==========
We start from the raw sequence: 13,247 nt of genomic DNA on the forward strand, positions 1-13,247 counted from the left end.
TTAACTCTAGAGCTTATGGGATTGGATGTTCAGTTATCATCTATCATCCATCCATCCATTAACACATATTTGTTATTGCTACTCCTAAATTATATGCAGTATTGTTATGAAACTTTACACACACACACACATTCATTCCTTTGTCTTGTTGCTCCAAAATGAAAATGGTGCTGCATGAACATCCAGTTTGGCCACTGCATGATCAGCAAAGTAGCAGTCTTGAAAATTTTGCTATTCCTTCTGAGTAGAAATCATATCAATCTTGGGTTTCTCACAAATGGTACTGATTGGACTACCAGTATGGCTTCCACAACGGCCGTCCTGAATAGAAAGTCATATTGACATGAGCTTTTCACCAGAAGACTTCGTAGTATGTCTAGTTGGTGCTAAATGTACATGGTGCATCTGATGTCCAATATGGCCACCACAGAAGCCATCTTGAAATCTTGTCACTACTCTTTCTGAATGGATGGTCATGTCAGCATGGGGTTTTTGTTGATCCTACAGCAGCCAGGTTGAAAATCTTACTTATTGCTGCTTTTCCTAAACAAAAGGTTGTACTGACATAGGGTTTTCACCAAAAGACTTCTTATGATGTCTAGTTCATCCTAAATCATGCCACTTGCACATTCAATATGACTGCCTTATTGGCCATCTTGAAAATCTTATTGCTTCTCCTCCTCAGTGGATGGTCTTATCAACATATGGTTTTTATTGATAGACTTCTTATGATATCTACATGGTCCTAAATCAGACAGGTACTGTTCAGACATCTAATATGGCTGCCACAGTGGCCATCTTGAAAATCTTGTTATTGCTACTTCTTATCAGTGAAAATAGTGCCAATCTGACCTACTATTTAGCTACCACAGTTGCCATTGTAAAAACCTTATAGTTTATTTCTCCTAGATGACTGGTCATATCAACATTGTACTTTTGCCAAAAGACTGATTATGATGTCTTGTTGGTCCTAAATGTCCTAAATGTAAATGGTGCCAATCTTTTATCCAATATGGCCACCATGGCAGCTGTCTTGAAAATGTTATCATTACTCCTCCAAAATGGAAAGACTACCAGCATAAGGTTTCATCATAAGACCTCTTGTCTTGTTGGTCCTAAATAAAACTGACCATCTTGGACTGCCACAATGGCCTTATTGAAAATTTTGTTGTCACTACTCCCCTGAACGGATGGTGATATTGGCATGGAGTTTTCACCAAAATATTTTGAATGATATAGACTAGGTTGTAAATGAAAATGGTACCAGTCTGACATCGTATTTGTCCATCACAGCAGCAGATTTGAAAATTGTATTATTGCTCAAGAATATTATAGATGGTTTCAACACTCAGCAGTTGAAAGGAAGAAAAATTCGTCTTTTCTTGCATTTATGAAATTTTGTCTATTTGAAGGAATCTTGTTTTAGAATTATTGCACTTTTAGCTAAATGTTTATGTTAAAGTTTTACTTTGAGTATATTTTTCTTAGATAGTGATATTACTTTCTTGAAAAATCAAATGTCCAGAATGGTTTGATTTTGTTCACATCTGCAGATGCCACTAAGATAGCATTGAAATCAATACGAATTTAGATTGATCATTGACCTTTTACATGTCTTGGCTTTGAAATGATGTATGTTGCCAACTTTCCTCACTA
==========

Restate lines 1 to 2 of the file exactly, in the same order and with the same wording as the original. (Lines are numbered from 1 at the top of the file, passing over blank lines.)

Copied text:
We start from the raw sequence: 13,247 nt of genomic DNA on the forward strand, positions 1-13,247 counted from the left end.
TTAACTCTAGAGCTTATGGGATTGGATGTTCAGTTATCATCTATCATCCATCCATCCATTAACACATATTTGTTATTGCTACTCCTAAATTATATGCAGTATTGTTATGAAACTTTACACACACACACACATTCATTCCTTTGTCTTGTTGCTCCAAAATGAAAATGGTGCTGCATGAACATCCAGTTTGGCCACTGCATGATCAGCAAAGTAGCAGTCTTGAAAATTTTGCTATTCCTTCTGAGTAGAAATCATATCAATCTTGGGTTTCTCACAAATGGTACTGATTGGACTACCAGTATGGCTTCCACAACGGCCGTCCTGAATAGAAAGTCATATTGACATGAGCTTTTCACCAGAAGACTTCGTAGTATGTCTAGTTGGTGCTAAATGTACATGGTGCATCTGATGTCCAATATGGCCACCACAGAAGCCATCTTGAAATCTTGTCACTACTCTTTCTGAATGGATGGTCATGTCAGCATGGGGTTTTTGTTGATCCTACAGCAGCCAGGTTGAAAATCTTACTTATTGCTGCTTTTCCTAAACAAAAGGTTGTACTGACATAGGGTTTTCACCAAAAGACTTCTTATGATGTCTAGTTCATCCTAAATCATGCCACTTGCACATTCAATATGACTGCCTTATTGGCCATCTTGAAAATCTTATTGCTTCTCCTCCTCAGTGGATGGTCTTATCAACATATGGTTTTTATTGATAGACTTCTTATGATATCTACATGGTCCTAAATCAGACAGGTACTGTTCAGACATCTAATATGGCTGCCACAGTGGCCATCTTGAAAATCTTGTTATTGCTACTTCTTATCAGTGAAAATAGTGCCAATCTGACCTACTATTTAGCTACCACAGTTGCCATTGTAAAAACCTTATAGTTTATTTCTCCTAGATGACTGGTCATATCAACATTGTACTTTTGCCAAAAGACTGATTATGATGTCTTGTTGGTCCTAAATGTCCTAAATGTAAATGGTGCCAATCTTTTATCCAATATGGCCACCATGGCAGCTGTCTTGAAAATGTTATCATTACTCCTCCAAAATGGAAAGACTACCAGCATAAGGTTTCATCATAAGACCTCTTGTCTTGTTGGTCCTAAATAAAACTGACCATCTTGGACTGCCACAATGGCCTTATTGAAAATTTTGTTGTCACTACTCCCCTGAACGGATGGTGATATTGGCATGGAGTTTTCACCAAAATATTTTGAATGATATAGACTAGGTTGTAAATGAAAATGGTACCAGTCTGACATCGTATTTGTCCATCACAGCAGCAGATTTGAAAATTGTATTATTGCTCAAGAATATTATAGATGGTTTCAACACTCAGCAGTTGAAAGGAAGAAAAATTCGTCTTTTCTTGCATTTATGAAATTTTGTCTATTTGAAGGAATCTTGTTTTAGAATTATTGCACTTTTAGCTAAATGTTTATGTTAAAGTTTTACTTTGAGTATATTTTTCTTAGATAGTGATATTACTTTCTTGAAAAATCAAATGTCCAGAATGGTTTGATTTTGTTCACATCTGCAGATGCCACTAAGATAGCATTGAAATCAATACGAATTTAGATTGATCATTGACCTTTTACATGTCTTGGCTTTGAAATGATGTATGTTGCCAACTTTCCTCACTA